Home / Columnists/ NBFI consolidation and its untold consequences on the industry’s human capital

NBFI consolidation and its untold consequences on the industry’s human capital


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The Central Bank of Sri Lanka introduced a consolidation program amongst financial institutions to stabilise the industry in 2014

Source adopted; (Connelly M, 2016)

 

Hoping to find a better life, dockworker Kingsley Ofasa and eight other Ghanaian refugees stowed away on a Ukrainian cargo ship headed for the United States via France. The ship’s sailors discovered the refugees when they searched for water. Because of an earlier violation in New York City, the captain told the crew that they would be responsible for new fines if they got exposed again. The crew decided to avoid any penalty by murdering the stowaways, who had to fight to stay alive until docking in France.

The above is the preview of 1996 televised film‘Deadly Voyage’ whichis a directed by John Mackenzie and written by Stuart Urban. It tells the true story of Kingsley Ofosu, the sole survivor of a group of nine African stowaways discovered aboard the cargo ship MC Ruby in 1992 and subsequently murdered by that ship’s crew.

I happened to watch this film accidentally somewhere in 2016. It was heartbreaking to see how those refugees were fighting for their lives. The ruthless crew members enjoyed murdering those innocent refugees with no sympathy for them. 

The above story has little relevance to the substance of this article. Nevertheless, I thought of elaborating on the story of this televisionfilm to understand how people react to circumstances differently. In this instance, it was the shipping crew who changed into a ruthless set of murderers. Therefore, under different circumstances, the application of change management process should be understood, sensibly and critically.

Central Bank of Sri Lanka (CBSL) introduced a consolidation program amongstfinancial institutions to stabilise the industry in 2014. They wanted large entities to acquire smaller entities for better results and better monitoring purposes. They also wanted to have better compliance and good governance in the industry. The failures of finance establishments have clearly exposed that the failed or struggling NBFIs (Non-banking Financial Institutes) had engaged in risky business models and lacked good governance.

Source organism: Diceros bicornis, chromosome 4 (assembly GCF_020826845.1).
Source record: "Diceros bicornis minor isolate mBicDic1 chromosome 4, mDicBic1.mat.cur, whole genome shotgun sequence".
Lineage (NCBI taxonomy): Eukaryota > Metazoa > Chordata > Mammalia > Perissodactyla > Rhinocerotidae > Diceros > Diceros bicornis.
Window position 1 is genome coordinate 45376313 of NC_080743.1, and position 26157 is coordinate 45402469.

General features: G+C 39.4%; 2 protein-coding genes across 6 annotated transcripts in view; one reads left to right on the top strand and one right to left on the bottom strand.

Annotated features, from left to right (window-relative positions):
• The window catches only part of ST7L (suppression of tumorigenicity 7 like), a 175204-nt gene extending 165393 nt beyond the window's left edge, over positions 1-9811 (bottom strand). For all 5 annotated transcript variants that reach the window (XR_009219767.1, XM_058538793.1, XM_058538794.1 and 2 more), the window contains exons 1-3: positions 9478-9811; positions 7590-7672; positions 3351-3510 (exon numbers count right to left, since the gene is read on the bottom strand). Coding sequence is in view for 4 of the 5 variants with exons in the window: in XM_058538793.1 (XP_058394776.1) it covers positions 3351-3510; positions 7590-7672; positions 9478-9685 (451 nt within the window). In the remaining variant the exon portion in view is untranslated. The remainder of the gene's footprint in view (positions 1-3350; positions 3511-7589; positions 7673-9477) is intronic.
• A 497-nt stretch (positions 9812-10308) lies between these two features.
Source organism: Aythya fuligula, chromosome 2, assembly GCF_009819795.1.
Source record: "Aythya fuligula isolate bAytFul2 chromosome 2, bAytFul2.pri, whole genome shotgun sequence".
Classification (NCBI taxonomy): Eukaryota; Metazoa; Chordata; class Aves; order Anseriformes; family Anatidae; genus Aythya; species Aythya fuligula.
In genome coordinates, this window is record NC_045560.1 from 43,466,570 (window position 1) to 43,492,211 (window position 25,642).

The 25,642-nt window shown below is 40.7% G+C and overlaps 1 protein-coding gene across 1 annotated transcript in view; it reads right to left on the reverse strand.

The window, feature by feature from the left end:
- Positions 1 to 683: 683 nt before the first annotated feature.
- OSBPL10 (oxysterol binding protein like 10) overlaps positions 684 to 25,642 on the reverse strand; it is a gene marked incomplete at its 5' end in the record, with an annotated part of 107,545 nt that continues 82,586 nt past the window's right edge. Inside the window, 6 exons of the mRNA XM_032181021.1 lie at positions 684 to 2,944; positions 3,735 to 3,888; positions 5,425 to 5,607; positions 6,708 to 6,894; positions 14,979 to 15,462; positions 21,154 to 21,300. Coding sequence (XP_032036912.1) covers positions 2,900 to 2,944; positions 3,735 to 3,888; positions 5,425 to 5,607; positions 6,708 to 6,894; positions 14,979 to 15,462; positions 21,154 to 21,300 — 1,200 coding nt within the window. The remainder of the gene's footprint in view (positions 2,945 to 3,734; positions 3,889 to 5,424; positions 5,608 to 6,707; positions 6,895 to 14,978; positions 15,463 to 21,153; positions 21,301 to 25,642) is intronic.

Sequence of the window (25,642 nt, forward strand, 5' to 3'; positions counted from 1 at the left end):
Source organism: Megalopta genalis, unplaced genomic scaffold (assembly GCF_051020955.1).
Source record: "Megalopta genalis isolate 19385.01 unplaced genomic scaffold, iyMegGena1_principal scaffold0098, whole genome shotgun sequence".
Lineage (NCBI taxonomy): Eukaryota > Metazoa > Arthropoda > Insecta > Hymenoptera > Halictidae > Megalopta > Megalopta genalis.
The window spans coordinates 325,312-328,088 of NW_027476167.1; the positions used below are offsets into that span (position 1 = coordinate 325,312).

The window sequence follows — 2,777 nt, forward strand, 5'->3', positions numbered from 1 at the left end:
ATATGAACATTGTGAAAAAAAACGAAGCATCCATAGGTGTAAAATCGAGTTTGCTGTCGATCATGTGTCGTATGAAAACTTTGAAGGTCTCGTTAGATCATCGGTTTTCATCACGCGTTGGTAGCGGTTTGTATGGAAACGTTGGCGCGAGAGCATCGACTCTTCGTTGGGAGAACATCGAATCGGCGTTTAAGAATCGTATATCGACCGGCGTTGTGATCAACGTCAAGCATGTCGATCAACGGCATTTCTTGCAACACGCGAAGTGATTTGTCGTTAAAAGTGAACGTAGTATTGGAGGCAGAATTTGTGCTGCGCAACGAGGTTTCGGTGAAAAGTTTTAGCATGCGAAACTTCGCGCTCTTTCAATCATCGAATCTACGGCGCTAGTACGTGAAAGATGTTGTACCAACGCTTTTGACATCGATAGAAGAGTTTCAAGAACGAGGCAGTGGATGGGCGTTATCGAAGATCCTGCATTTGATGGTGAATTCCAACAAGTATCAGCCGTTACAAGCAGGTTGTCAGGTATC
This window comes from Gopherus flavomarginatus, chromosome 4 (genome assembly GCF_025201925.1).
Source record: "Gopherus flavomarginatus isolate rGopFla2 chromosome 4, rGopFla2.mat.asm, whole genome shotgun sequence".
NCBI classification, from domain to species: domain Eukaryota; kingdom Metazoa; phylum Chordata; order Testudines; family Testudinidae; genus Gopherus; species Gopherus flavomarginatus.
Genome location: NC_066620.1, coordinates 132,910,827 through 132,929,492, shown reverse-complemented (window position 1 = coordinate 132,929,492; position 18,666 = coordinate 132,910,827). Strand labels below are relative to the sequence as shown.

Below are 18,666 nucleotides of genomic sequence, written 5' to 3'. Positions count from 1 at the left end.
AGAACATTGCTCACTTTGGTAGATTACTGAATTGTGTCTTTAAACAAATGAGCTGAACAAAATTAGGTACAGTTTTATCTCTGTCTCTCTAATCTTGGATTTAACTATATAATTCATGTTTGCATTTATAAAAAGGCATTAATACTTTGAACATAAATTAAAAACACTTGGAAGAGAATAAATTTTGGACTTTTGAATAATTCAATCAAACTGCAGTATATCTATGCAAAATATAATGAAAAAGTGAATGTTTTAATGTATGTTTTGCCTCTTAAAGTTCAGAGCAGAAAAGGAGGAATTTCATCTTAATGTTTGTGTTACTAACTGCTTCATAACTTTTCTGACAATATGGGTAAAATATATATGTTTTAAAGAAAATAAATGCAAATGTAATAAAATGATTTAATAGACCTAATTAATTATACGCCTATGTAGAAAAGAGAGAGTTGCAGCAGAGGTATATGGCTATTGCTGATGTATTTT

The implementation of risky business ideas was mainly due to the policy decisions taken by the boards of such institutes and not as a result of their employees. Similar consolidation drives have taken place in Southeast Asian countries like Malaysia, Taiwan, and Singapore successfully to address weaknesses in the financial industry. While consolidation has occurred in most Asian countries, the success rate is a mix across the region. In more developed countries in the region, financial sector consolidation has benefited both the regulator, investorand other stakeholders such as customers and employees. Malaysia and Singapore have successfully implemented the model, even though they too had their problems. However, one of the main reasons for their success was the way they handled their human capital during and after the consolidation. 

A new experience

A few acquisitions took place under this program in Sri Lanka. Unlike the dockworker Kingsley Ofasa, (Omar Epps) and eight other Ghanaian refugees who deliberately entered the cargo ship, the employees of smaller Non-Banking Financial Institutes (NBFI) didn’t have a choice. By default, they were compelled to work for the new owners. They were at the mercy of the new management of the larger institute or bank which acquired their institute.